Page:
In the wake of the erosion of the explanatory capacity of secularization theory, the sociological notion of secularity has overlaid the political and constitutional idea of secularism. It has also dovetailed with the more anthropological (and philosophical) idea of ‘the secular.’ In analogy with secularity and as a way of extending critical studies of it, the idea of postsecularity is generally associated with a plurality of views and practices resulting not from the negation of secularity but rather from the rise of a comprehensive reflexivity on the various shades of secularity (and the ‘secularization process’ of old). As a result, the untenable essentialized idea of compact ‘religions’ is dissolved into recurrently returning waves of self-differentiation of ‘religious’ forms of action and organization. Postsecularity allows to appreciate such protean manifestations of religion through ever new organizational guises and ways of mobilization, in a variety of social settings and within different cultural traditions. In a more recent turn, the idea of postsecularity has been integrated (or critiqued) through a focus on ‘multiple secularities,’ a notion coined in the wake of the success of ‘multiple modernities.’ The appearance of multiple secularities in a variety of societies all over the world creates a tension with the idea of postsecularity while it contributes to expose the malleability of the nexus between religion and secularity. It has also the advantage of encouraging comparative investigations and more focused methodologies than postsecularity allows. Panelists will discuss the pros and cons of such shifts from time-honored paradigms of secularization and their impact on broader sociological themes like social justice and critique of authoritarianism.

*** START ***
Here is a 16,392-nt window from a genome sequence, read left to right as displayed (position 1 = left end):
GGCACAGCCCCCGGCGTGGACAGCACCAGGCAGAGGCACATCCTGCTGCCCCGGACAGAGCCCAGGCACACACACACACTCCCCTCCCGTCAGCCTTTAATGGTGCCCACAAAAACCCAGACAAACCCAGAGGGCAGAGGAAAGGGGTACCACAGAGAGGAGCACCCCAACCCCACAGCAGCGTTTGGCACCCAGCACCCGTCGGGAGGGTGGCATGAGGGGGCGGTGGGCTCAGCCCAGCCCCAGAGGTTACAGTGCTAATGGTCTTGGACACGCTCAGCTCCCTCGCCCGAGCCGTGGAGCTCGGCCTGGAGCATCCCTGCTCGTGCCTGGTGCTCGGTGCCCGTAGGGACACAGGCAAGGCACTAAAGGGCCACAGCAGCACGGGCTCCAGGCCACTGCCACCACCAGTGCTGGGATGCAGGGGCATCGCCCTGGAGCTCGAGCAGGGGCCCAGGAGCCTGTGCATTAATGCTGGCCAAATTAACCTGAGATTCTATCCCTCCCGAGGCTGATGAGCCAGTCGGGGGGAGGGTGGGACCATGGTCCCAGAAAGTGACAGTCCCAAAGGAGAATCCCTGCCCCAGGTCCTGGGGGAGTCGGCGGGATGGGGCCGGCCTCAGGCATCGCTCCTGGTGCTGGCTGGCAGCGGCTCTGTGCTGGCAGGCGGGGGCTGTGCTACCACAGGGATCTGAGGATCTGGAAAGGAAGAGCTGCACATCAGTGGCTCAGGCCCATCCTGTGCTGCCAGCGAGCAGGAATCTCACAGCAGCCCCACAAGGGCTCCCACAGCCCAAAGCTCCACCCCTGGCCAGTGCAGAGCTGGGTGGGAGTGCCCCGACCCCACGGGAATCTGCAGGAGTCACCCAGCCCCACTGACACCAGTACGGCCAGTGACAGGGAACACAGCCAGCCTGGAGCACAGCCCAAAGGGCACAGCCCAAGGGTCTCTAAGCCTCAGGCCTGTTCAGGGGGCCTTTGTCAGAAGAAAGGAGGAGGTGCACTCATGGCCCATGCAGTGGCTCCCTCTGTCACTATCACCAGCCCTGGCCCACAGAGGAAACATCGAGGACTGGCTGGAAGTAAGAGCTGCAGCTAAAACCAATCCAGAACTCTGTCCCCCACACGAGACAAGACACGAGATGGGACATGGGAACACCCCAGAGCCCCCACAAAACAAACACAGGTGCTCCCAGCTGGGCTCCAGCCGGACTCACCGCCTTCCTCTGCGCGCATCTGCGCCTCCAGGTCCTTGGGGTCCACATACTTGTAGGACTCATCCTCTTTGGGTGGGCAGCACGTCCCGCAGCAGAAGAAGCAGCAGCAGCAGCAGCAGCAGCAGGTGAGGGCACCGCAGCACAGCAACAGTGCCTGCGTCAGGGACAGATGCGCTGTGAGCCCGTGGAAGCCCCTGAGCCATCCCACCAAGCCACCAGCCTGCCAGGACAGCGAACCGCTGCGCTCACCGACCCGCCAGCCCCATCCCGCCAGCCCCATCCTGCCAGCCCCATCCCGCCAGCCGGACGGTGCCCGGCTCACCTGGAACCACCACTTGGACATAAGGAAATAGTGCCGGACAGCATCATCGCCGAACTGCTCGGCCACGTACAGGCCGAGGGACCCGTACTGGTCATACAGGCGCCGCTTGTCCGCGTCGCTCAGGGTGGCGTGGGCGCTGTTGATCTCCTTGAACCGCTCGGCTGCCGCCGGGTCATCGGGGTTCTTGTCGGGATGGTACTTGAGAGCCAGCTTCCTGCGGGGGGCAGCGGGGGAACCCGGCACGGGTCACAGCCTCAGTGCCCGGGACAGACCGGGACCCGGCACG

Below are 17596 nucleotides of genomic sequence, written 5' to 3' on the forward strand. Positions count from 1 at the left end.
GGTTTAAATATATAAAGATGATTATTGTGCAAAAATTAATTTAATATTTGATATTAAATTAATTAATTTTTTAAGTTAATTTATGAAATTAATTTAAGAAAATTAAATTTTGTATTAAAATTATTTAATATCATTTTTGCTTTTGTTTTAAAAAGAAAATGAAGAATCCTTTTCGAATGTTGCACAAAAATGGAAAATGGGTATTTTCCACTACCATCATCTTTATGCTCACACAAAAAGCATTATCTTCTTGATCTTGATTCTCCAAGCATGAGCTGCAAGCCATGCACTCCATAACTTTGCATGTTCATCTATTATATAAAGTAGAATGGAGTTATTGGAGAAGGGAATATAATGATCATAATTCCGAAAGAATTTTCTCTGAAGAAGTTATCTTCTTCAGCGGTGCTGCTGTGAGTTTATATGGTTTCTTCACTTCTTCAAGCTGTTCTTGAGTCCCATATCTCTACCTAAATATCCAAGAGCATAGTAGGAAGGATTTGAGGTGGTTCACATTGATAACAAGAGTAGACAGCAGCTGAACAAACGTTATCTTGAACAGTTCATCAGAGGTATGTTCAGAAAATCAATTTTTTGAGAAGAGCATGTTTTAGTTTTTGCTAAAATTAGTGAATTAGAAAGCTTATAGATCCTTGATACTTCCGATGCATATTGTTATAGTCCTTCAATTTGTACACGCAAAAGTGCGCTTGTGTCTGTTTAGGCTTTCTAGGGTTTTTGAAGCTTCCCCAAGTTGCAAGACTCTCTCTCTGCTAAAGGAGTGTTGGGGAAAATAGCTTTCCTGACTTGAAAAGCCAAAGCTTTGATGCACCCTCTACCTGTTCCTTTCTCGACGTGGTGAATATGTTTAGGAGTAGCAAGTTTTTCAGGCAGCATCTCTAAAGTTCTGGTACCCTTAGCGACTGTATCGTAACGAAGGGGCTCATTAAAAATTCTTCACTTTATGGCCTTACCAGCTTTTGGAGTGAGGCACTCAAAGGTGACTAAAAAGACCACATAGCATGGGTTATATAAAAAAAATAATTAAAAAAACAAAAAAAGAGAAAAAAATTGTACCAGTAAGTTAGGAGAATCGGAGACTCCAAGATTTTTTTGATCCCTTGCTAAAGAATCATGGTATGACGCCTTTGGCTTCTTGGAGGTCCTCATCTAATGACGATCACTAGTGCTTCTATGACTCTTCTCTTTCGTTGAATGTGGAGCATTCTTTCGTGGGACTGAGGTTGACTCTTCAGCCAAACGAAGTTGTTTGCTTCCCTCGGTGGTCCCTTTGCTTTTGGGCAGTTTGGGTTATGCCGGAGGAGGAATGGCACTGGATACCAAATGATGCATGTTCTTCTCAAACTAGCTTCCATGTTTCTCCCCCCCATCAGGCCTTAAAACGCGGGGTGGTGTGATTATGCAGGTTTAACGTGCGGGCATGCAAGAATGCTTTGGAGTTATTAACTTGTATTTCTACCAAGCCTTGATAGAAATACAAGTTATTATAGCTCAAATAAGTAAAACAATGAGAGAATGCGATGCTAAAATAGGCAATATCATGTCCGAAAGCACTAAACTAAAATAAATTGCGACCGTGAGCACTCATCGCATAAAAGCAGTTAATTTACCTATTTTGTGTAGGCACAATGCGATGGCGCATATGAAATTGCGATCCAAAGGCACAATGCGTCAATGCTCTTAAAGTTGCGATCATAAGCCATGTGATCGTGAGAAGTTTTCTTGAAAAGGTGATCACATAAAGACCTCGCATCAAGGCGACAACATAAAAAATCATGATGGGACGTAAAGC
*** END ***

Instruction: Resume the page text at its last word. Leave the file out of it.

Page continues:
Reinventing Secularity As Civility? Islamic Articulations Linking Past and Present Armando Salvatore
Post-Secularity, Multiple Secularities and Post-Coloniality: Investigating the Indian Conundrum Anindita Chakrabarti
Post-Secularity or Multiple Secularities – What Is behind New Interpretations of the Religious Situation? Monika Wohlrab-Sahr